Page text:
Gotta agree with the others. Having played and run the last few iterations of D&D and its derivatives (e.g., OSR games like DCC RPG and Adventurer, Conqueror, King System, and 3.5-alikes like Pathfinder/Starfinder), I really dig the cleanness and focus of 5E. While I actually really loved 4E compared to a lot of folks, running and playing it can become a real chore unless you’re just SUPER hype for engaging, complex tactical combat.
5E makes good incremental evolutions on the core d20 system, brings back some nice parts of prior editions, and mostly just feels familiar and warm and what your sort of platonic ideal of TTRPGs probably is.
I’ll agree with others that there are probably “better” games for any particular kind of play or story (I’ve run way more Fate Core, Mutants & Masterminds, Exalted, and various Powered-by-the-Apocalypse titles, and played way more of the above + Mouse Guard, The One Ring, Chronicles of Darkness, DCC, and myriad storygames like Icarus and Ribbon Drive, than 5E in the last 5 years), but. . .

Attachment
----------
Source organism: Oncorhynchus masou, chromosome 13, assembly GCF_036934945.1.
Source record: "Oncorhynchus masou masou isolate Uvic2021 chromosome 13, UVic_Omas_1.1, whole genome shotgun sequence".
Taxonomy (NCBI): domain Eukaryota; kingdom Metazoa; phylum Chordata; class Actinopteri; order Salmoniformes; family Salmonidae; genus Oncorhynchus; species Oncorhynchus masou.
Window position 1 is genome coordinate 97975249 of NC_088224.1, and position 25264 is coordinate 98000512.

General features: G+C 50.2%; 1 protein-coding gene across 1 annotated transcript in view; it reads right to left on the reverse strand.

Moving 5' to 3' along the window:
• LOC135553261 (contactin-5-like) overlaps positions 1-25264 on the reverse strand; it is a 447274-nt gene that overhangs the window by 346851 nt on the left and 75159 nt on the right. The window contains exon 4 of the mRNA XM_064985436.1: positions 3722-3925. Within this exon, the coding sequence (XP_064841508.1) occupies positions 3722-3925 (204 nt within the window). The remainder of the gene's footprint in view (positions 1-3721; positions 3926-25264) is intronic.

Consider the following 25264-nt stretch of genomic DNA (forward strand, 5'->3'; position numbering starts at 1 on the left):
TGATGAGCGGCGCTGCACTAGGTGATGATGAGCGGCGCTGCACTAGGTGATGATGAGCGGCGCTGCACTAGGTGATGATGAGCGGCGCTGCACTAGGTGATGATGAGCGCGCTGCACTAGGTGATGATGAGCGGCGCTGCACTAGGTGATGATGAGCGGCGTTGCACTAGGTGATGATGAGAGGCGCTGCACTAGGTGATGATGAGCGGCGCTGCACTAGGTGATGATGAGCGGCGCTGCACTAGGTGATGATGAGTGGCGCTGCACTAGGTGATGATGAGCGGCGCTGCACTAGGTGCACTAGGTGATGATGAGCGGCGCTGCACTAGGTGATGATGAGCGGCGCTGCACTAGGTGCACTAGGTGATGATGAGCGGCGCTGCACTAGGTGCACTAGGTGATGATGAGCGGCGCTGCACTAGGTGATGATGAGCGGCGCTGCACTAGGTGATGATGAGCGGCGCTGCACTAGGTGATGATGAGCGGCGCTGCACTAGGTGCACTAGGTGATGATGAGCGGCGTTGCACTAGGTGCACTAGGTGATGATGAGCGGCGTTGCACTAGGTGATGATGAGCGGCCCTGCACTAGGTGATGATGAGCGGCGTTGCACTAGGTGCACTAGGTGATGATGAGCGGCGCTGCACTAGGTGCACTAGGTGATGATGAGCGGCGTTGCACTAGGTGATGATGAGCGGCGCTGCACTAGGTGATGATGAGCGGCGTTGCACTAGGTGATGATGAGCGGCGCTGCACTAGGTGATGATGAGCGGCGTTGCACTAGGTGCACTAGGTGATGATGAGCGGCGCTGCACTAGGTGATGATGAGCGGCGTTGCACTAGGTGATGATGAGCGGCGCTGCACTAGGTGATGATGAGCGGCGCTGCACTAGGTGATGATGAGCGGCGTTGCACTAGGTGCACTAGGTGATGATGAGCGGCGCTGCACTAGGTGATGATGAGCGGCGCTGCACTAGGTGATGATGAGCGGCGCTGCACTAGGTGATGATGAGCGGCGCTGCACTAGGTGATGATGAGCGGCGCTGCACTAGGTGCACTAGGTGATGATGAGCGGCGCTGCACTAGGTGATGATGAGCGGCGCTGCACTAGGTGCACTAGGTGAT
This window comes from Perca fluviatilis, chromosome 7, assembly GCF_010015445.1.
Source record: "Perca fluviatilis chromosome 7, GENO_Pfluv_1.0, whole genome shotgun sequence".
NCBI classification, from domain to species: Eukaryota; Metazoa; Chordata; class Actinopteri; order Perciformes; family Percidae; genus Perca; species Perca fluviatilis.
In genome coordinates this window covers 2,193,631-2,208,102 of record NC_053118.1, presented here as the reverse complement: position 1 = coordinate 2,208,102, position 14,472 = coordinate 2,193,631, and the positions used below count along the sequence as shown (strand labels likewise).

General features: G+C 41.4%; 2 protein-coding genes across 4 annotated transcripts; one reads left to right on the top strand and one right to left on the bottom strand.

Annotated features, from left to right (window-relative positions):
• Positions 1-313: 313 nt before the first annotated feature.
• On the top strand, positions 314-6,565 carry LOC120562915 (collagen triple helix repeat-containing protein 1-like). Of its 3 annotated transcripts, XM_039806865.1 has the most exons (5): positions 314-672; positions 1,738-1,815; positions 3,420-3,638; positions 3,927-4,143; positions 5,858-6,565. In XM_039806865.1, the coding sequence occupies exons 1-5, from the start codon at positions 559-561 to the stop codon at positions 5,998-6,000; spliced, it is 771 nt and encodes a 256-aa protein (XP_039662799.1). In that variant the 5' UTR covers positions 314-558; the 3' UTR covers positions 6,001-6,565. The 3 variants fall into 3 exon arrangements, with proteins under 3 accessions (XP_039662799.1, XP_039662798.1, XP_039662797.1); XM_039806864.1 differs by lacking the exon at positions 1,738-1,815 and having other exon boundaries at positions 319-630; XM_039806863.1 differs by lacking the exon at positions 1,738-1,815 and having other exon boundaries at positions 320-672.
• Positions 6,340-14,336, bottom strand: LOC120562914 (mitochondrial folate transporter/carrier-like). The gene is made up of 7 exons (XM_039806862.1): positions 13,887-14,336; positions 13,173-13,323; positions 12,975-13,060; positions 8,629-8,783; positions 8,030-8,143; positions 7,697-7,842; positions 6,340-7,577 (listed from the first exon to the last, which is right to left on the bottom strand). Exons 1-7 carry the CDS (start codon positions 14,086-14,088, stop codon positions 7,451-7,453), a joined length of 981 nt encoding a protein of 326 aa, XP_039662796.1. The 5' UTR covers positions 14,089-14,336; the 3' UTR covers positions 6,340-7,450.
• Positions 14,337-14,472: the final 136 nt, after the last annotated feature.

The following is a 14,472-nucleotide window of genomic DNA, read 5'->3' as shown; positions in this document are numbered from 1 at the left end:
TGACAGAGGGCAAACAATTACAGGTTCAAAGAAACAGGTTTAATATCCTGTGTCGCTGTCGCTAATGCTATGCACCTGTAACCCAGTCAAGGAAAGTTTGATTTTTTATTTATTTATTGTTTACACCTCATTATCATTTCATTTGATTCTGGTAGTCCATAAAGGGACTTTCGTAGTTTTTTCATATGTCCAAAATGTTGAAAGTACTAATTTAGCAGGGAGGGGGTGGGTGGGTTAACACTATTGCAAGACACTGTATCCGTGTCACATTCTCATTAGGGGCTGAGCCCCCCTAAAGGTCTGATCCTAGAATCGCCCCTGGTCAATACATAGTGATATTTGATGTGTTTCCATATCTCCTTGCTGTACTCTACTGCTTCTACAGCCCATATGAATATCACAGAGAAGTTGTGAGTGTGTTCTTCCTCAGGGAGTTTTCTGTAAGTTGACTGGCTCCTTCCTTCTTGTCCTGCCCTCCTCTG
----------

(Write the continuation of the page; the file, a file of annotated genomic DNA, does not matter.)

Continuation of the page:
. . . for a lot of people, settling down to do a TTRPG can be a bit of a mental lift to begin with. D&D is universal, familiar, and, like above, sort of the “default.” People see it portrayed in Stranger Things and Community and Critical Role and sort of view it as what RPGs are/should be. Countless videogames have robbed its terminology and systems ruthlessly over the decades, creating familiarity. It’s got the cultural cache and the automatic buy-in.
AKA, for someone new to RPGs, your task of getting them into things with D&D is probably gonna be easier than whipping out the latest indie press critical darling. It’s hard to go wrong with the king, tbh.